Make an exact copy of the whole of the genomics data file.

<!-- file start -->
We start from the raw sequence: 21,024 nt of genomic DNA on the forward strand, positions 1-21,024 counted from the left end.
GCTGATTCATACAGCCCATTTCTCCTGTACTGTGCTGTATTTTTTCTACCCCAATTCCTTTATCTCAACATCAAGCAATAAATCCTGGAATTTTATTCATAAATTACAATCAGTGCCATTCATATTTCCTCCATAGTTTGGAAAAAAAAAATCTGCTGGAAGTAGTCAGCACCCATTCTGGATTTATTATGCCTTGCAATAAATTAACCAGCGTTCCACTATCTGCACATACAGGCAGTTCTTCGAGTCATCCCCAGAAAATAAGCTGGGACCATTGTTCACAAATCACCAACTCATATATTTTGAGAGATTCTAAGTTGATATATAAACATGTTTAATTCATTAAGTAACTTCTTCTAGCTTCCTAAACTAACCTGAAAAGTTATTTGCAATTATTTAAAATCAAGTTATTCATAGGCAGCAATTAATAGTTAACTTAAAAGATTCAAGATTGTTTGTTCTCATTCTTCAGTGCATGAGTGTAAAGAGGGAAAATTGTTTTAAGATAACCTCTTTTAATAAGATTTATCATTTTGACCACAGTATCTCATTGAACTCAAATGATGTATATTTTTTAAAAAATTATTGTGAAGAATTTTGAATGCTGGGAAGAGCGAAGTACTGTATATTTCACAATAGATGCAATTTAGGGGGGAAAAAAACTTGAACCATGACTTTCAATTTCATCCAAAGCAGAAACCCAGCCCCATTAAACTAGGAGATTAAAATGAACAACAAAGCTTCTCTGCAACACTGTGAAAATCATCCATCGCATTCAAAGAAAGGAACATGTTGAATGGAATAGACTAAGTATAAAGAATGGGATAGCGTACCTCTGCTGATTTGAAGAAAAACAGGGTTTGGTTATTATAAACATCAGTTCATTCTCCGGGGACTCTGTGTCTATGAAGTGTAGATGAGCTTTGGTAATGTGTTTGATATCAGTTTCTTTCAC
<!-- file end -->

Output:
We start from the raw sequence: 21,024 nt of genomic DNA on the forward strand, positions 1-21,024 counted from the left end.
GCTGATTCATACAGCCCATTTCTCCTGTACTGTGCTGTATTTTTTCTACCCCAATTCCTTTATCTCAACATCAAGCAATAAATCCTGGAATTTTATTCATAAATTACAATCAGTGCCATTCATATTTCCTCCATAGTTTGGAAAAAAAAAATCTGCTGGAAGTAGTCAGCACCCATTCTGGATTTATTATGCCTTGCAATAAATTAACCAGCGTTCCACTATCTGCACATACAGGCAGTTCTTCGAGTCATCCCCAGAAAATAAGCTGGGACCATTGTTCACAAATCACCAACTCATATATTTTGAGAGATTCTAAGTTGATATATAAACATGTTTAATTCATTAAGTAACTTCTTCTAGCTTCCTAAACTAACCTGAAAAGTTATTTGCAATTATTTAAAATCAAGTTATTCATAGGCAGCAATTAATAGTTAACTTAAAAGATTCAAGATTGTTTGTTCTCATTCTTCAGTGCATGAGTGTAAAGAGGGAAAATTGTTTTAAGATAACCTCTTTTAATAAGATTTATCATTTTGACCACAGTATCTCATTGAACTCAAATGATGTATATTTTTTAAAAAATTATTGTGAAGAATTTTGAATGCTGGGAAGAGCGAAGTACTGTATATTTCACAATAGATGCAATTTAGGGGGGAAAAAAACTTGAACCATGACTTTCAATTTCATCCAAAGCAGAAACCCAGCCCCATTAAACTAGGAGATTAAAATGAACAACAAAGCTTCTCTGCAACACTGTGAAAATCATCCATCGCATTCAAAGAAAGGAACATGTTGAATGGAATAGACTAAGTATAAAGAATGGGATAGCGTACCTCTGCTGATTTGAAGAAAAACAGGGTTTGGTTATTATAAACATCAGTTCATTCTCCGGGGACTCTGTGTCTATGAAGTGTAGATGAGCTTTGGTAATGTGTTTGATATCAGTTTCTTTCAC